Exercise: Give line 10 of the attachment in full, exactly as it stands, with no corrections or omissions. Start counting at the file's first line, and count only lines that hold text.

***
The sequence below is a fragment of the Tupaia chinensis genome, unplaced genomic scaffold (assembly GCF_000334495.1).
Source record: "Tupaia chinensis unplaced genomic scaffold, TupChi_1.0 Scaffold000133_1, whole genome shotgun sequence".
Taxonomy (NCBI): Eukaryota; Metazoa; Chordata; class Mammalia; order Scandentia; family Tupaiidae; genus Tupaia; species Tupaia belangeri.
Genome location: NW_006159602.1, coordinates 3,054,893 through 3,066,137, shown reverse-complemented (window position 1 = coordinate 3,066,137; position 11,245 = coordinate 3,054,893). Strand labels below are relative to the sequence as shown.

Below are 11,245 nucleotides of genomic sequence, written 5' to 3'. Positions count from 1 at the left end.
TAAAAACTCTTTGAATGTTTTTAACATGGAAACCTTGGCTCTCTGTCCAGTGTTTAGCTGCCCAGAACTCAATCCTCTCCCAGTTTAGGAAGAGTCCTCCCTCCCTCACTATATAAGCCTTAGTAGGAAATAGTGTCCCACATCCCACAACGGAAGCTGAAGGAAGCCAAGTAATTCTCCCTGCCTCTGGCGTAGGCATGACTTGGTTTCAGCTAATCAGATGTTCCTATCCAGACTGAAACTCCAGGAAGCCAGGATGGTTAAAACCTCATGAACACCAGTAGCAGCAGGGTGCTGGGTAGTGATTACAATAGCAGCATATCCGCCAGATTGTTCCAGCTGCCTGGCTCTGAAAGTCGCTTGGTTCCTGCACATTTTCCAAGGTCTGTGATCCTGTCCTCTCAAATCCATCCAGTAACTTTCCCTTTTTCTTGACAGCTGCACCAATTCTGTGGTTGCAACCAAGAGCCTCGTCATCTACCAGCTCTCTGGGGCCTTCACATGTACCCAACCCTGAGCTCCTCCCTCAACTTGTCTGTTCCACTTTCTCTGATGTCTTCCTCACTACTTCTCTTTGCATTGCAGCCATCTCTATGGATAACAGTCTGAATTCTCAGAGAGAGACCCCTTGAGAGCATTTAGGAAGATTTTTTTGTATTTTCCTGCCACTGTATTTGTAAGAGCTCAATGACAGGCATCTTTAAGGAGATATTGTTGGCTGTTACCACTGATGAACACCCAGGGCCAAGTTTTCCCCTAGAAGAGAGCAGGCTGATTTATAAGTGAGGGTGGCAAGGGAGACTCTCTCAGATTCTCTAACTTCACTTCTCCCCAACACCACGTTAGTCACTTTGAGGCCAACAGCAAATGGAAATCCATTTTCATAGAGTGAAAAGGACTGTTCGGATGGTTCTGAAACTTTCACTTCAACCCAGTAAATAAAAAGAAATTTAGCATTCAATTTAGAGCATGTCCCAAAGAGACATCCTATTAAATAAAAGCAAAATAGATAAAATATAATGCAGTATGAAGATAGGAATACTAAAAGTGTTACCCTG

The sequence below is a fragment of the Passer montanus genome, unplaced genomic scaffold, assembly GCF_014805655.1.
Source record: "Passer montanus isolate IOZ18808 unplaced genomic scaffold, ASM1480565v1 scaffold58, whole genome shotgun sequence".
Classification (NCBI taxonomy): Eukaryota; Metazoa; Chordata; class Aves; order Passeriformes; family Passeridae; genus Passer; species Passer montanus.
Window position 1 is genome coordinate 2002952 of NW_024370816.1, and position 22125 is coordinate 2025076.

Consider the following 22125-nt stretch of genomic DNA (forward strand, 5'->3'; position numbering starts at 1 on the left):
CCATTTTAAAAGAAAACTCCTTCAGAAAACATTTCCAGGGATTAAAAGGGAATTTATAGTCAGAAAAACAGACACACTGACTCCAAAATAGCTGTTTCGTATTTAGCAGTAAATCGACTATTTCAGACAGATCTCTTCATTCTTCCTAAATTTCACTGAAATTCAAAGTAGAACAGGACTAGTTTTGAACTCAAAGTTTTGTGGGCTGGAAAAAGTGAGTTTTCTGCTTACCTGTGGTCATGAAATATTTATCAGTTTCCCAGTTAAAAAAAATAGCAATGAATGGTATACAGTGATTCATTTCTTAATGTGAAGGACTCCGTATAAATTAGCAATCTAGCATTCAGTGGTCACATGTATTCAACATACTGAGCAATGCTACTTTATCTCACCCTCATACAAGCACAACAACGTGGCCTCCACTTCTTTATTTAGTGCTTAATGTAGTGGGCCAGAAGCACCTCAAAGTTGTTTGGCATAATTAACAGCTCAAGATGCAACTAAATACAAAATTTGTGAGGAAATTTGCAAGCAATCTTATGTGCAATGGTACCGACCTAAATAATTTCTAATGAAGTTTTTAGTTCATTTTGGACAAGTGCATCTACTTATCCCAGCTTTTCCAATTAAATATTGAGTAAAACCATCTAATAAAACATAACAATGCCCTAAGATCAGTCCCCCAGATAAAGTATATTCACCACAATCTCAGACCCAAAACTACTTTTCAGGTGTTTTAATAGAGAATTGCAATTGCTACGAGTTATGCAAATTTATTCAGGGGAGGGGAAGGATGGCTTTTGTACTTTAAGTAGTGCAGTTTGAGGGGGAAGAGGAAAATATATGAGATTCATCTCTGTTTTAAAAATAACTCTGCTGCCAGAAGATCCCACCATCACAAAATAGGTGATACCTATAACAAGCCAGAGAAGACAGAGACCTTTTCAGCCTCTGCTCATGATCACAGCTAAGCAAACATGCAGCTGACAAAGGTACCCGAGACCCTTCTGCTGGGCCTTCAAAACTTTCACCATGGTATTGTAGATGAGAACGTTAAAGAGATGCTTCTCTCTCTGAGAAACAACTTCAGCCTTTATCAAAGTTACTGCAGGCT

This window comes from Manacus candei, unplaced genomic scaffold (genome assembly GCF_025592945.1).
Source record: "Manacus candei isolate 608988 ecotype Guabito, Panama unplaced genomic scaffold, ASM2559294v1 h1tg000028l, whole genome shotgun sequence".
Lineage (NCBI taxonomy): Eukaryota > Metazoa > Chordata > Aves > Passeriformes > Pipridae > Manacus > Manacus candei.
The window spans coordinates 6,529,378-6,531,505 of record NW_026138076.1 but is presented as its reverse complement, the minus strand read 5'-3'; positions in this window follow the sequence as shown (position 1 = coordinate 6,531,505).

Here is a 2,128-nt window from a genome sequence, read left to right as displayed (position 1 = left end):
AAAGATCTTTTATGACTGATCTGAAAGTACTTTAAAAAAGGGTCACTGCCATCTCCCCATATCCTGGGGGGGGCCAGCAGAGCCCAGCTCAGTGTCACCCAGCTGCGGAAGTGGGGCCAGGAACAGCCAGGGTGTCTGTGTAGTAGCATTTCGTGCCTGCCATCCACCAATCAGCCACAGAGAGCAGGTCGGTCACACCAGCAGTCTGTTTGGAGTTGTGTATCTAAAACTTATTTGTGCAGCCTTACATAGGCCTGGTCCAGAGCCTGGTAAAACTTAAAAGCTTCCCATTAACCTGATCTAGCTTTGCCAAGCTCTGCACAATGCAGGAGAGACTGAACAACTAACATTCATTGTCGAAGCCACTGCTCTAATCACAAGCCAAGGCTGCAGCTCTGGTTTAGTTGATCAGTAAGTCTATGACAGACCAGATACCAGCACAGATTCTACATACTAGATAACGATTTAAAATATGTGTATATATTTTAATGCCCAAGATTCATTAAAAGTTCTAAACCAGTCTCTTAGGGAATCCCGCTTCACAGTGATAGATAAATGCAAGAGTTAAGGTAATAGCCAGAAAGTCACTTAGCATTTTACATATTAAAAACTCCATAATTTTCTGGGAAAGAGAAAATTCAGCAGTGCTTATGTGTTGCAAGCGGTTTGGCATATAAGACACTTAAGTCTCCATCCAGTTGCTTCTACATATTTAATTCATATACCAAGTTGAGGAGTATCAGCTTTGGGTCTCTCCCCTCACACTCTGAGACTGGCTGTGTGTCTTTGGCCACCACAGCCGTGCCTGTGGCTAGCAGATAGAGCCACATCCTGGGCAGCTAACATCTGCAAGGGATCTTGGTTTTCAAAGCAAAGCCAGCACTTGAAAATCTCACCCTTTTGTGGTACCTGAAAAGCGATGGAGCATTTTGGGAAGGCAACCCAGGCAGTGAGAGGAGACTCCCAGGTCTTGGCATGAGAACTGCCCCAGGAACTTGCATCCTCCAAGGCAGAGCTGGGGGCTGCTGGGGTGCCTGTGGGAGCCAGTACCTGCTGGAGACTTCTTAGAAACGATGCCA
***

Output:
Window position 1 is genome coordinate 2002952 of NW_024370816.1, and position 22125 is coordinate 2025076.